Manchin says 'I don't see a deal tonight'

Sen. Joe ManchinJoe ManchinWith extreme gerrymanders locking in, Biden needs to make democracy preservation job one Five reasons for Biden, GOP to be thankful this season White House looks to rein in gas prices ahead of busy travel season MORE (D-W.Va.) said after a meeting with White House officials and Sen. Kyrsten SinemaKyrsten SinemaWith extreme gerrymanders locking in, Biden needs to make democracy preservation job one Five reasons for Biden, GOP to be thankful this season Five Senate Democrats reportedly opposed to Biden banking nominee MORE (D-Ariz.) that there would not be a deal on Thursday night on a framework for a social spending bill.

"We're going to come to an agreement. I'm trying to make sure they understand I'm at $1.5 trillion," Manchin told reporters after the meeting with Sinema, White House domestic policy adviser Susan RiceSusan RiceAn unquestioning press promotes Rep. Adam Schiff's book based on Russia fiction Biden administration, stakeholders to host interagency event on economic equity Black Caucus pushes for priorities in final deal MORE and senior adviser Brian DeeseBrian DeeseThe Hill's Morning Report - Presented by ExxonMobil - Arbery case, Biden spending bill each test views of justice Democrats optimistic as social spending bill heads to Senate Sunday shows - Spotlight shifts to Senate for Biden spending plan MORE.

But pressed if that agreement was possible on Thursday night, as Democratic leaders had hoped, he added: "I don't see a deal tonight. I really don't."

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Manchin's comments are a blow to the hopes of Democratic leadership, who wanted to try to work out an agreement on the reconciliation package that would convince progressives to support a quick vote on the Senate-passed bipartisan infrastructure bill.

Democratic leadership and the White House is trying to defang a standoff in the House, where progressives are threatening to vote down the Senate's roughly $1 trillion infrastructure bill.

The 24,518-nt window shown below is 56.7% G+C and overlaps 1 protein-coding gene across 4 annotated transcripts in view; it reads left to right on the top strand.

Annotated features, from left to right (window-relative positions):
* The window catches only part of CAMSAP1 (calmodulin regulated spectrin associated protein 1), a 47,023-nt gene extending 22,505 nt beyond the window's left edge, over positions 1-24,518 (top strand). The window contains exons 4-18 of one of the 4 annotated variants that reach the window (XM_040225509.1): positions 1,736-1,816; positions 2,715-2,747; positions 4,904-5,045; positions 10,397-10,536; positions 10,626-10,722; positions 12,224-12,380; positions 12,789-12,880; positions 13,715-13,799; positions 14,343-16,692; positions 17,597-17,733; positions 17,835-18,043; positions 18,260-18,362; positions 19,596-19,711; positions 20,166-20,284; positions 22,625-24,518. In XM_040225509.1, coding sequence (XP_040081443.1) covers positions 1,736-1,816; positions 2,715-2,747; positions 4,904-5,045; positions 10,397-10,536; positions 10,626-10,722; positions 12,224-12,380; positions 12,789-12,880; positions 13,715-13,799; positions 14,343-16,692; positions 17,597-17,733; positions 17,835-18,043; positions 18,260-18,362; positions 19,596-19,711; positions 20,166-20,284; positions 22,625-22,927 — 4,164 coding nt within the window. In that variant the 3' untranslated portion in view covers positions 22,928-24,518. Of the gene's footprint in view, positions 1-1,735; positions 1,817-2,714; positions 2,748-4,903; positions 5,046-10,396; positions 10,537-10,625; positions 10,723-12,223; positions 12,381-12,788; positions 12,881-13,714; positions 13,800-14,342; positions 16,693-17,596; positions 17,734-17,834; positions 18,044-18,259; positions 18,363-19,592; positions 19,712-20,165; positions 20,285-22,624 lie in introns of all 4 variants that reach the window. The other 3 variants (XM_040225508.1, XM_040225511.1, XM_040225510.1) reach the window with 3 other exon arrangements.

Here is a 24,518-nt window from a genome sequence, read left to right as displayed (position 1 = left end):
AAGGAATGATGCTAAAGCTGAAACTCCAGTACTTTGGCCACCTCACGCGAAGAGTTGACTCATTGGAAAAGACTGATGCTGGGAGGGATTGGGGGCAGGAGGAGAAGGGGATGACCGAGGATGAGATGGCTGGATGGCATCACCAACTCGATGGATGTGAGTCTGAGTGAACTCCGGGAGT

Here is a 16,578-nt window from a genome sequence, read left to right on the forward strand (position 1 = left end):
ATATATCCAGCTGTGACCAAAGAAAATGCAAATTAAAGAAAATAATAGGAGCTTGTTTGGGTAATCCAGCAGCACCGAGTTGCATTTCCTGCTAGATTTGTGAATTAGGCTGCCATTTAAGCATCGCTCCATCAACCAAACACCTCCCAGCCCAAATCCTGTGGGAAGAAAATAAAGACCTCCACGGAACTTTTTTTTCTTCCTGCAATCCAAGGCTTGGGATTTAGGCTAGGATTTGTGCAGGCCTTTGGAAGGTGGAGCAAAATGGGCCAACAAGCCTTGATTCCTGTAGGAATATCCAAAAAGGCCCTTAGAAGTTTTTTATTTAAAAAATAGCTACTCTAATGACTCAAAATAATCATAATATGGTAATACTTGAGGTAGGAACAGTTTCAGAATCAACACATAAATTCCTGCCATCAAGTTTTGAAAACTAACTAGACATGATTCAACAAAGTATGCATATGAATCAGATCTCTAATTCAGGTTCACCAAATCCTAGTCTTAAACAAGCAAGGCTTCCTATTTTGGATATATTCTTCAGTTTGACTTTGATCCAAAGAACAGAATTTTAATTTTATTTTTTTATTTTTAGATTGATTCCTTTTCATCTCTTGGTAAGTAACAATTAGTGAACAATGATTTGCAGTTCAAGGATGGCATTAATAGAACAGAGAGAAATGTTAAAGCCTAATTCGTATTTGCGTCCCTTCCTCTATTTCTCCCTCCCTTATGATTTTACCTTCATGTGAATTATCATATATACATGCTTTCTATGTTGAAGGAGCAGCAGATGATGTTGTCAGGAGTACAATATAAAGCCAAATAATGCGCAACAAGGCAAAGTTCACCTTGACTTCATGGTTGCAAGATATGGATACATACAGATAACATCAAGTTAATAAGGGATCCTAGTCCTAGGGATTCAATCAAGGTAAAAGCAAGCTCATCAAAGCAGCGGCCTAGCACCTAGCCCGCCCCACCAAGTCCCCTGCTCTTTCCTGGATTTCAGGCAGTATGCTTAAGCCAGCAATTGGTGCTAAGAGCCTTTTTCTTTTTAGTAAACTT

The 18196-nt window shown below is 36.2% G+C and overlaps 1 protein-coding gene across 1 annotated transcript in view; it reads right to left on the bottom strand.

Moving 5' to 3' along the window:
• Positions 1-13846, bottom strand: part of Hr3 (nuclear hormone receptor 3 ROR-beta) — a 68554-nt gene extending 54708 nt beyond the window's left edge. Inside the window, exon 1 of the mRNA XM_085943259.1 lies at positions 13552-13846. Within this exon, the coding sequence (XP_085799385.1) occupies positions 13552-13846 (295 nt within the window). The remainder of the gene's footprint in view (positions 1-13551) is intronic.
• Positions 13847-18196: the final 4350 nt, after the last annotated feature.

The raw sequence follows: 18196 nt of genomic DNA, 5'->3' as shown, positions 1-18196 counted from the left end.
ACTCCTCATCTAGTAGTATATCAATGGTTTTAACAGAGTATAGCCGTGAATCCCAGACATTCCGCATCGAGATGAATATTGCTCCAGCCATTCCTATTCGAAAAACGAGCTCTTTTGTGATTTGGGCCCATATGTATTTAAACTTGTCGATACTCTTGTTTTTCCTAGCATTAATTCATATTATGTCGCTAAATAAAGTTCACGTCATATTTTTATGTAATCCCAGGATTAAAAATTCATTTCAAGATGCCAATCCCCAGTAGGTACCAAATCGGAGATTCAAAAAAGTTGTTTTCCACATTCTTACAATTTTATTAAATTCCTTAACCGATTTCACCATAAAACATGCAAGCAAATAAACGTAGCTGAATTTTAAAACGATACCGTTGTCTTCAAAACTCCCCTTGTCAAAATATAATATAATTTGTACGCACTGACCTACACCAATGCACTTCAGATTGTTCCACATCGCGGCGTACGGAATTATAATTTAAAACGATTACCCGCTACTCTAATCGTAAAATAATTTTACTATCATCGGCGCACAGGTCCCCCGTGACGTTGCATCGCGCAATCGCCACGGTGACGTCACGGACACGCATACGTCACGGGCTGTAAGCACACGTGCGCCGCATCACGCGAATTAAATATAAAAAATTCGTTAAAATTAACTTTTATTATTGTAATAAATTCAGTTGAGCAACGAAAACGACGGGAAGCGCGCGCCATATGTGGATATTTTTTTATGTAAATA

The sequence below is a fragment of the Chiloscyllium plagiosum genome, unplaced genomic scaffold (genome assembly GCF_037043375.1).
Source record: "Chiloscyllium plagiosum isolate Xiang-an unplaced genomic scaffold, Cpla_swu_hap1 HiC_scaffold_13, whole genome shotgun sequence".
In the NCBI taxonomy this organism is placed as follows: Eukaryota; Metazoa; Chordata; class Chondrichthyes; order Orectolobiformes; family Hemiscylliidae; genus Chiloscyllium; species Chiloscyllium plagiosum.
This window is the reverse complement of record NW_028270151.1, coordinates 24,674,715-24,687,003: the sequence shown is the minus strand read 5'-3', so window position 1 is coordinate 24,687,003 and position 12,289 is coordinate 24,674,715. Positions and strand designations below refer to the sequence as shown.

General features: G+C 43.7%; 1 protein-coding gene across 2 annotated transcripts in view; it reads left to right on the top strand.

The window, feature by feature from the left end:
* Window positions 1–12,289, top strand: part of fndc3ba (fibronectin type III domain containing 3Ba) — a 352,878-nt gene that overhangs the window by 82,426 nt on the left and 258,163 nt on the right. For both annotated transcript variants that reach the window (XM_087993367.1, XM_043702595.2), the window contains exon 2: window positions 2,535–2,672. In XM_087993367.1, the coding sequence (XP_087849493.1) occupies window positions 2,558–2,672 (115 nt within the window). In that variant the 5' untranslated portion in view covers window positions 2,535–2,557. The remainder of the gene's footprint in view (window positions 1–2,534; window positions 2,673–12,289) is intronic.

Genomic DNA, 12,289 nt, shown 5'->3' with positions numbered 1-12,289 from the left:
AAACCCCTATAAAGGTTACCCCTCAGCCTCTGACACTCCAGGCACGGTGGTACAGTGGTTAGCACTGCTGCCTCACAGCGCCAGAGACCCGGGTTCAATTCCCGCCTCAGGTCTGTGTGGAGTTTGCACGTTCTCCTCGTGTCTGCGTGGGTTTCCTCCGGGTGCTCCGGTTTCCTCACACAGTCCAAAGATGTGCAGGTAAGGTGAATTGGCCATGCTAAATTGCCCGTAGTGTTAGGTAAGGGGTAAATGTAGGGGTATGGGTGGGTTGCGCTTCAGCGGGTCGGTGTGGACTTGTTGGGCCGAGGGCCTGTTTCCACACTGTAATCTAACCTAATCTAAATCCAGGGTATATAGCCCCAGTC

House Speaker Nancy PelosiNancy PelosiFive reasons for Biden, GOP to be thankful this season Bipartisan success in the Senate signals room for more compromise The GOP's post-1/6 playbook is clear — and it's dangerous MORE (D-Calif.) and a group of House moderates had agreed to bring up the Senate bill by Monday, but Pelosi then delayed that until Thursday in order to buy more time to work out an agreement.

But the hours of behind-the-scenes haggling have yet to clinch a deal. Sinema and Manchin both left the Capitol after the meeting with White House officials.

Rice and Deese then went briefly to Senate Majority Leader Charles SchumerChuck SchumerSchumer mourns death of 'amazing' father Feehery: The honest contrarian Biden administration to release oil from strategic reserve: reports MORE's (D-N.Y.) office, before going back to Pelosi's office.

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Manchin didn't give reporters a hard timeline for coming up to an agreement, except that he hoped that it was "soon."

"I mean we're working as hard as we can. ... No one's given up," he added.

But House progressives have been dug in against supporting the Senate-passed infrastructure bill and vowed throughout Thursday that they had the votes to sink it if Pelosi brings it to the floor.

House Democratic leadership initially pushed votes until 9 p.m., then 10 p.m., and around 9:40 p.m. Pelosi sent a letter to her caucus but didn't give an update on the schedule for the night.

"Discussions continue with the House, Senate and White House to reach a bicameral framework agreement to Build Back Better through a reconciliation bill," she wrote.